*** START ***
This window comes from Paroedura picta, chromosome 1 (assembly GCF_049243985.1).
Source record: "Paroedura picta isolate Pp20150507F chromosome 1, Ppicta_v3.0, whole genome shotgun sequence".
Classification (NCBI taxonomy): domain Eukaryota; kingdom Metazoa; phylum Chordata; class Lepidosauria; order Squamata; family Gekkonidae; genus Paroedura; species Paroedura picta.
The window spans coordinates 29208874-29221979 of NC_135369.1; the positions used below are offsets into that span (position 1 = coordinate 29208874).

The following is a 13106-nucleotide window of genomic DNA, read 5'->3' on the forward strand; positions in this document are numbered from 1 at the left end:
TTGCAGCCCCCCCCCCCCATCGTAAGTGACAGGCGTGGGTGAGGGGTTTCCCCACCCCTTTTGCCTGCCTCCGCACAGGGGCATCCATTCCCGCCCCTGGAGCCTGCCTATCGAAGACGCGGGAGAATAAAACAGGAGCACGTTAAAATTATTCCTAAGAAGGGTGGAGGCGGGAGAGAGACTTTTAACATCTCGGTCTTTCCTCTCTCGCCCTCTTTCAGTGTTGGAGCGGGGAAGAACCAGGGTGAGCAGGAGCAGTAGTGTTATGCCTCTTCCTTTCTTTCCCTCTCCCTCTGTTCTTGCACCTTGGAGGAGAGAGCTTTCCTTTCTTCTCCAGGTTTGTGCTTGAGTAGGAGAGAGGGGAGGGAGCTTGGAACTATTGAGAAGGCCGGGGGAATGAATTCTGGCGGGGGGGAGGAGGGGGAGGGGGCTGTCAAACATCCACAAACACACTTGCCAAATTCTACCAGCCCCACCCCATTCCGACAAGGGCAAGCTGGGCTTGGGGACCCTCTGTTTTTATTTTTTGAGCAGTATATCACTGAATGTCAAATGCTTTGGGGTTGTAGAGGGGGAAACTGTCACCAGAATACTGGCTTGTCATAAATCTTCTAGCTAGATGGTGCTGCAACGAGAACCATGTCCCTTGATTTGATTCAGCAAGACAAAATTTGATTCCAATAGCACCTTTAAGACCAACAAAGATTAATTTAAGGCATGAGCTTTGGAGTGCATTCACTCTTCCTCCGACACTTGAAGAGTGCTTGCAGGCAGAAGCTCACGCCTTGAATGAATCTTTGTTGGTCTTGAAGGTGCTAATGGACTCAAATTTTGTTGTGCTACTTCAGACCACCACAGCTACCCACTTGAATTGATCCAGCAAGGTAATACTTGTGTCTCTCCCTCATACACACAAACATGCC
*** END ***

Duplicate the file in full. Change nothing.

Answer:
This window comes from Paroedura picta, chromosome 1 (assembly GCF_049243985.1).
Source record: "Paroedura picta isolate Pp20150507F chromosome 1, Ppicta_v3.0, whole genome shotgun sequence".
Classification (NCBI taxonomy): domain Eukaryota; kingdom Metazoa; phylum Chordata; class Lepidosauria; order Squamata; family Gekkonidae; genus Paroedura; species Paroedura picta.
The window spans coordinates 29208874-29221979 of NC_135369.1; the positions used below are offsets into that span (position 1 = coordinate 29208874).

The following is a 13106-nucleotide window of genomic DNA, read 5'->3' on the forward strand; positions in this document are numbered from 1 at the left end:
TTGCAGCCCCCCCCCCCCATCGTAAGTGACAGGCGTGGGTGAGGGGTTTCCCCACCCCTTTTGCCTGCCTCCGCACAGGGGCATCCATTCCCGCCCCTGGAGCCTGCCTATCGAAGACGCGGGAGAATAAAACAGGAGCACGTTAAAATTATTCCTAAGAAGGGTGGAGGCGGGAGAGAGACTTTTAACATCTCGGTCTTTCCTCTCTCGCCCTCTTTCAGTGTTGGAGCGGGGAAGAACCAGGGTGAGCAGGAGCAGTAGTGTTATGCCTCTTCCTTTCTTTCCCTCTCCCTCTGTTCTTGCACCTTGGAGGAGAGAGCTTTCCTTTCTTCTCCAGGTTTGTGCTTGAGTAGGAGAGAGGGGAGGGAGCTTGGAACTATTGAGAAGGCCGGGGGAATGAATTCTGGCGGGGGGGAGGAGGGGGAGGGGGCTGTCAAACATCCACAAACACACTTGCCAAATTCTACCAGCCCCACCCCATTCCGACAAGGGCAAGCTGGGCTTGGGGACCCTCTGTTTTTATTTTTTGAGCAGTATATCACTGAATGTCAAATGCTTTGGGGTTGTAGAGGGGGAAACTGTCACCAGAATACTGGCTTGTCATAAATCTTCTAGCTAGATGGTGCTGCAACGAGAACCATGTCCCTTGATTTGATTCAGCAAGACAAAATTTGATTCCAATAGCACCTTTAAGACCAACAAAGATTAATTTAAGGCATGAGCTTTGGAGTGCATTCACTCTTCCTCCGACACTTGAAGAGTGCTTGCAGGCAGAAGCTCACGCCTTGAATGAATCTTTGTTGGTCTTGAAGGTGCTAATGGACTCAAATTTTGTTGTGCTACTTCAGACCACCACAGCTACCCACTTGAATTGATCCAGCAAGGTAATACTTGTGTCTCTCCCTCATACACACAAACATGCC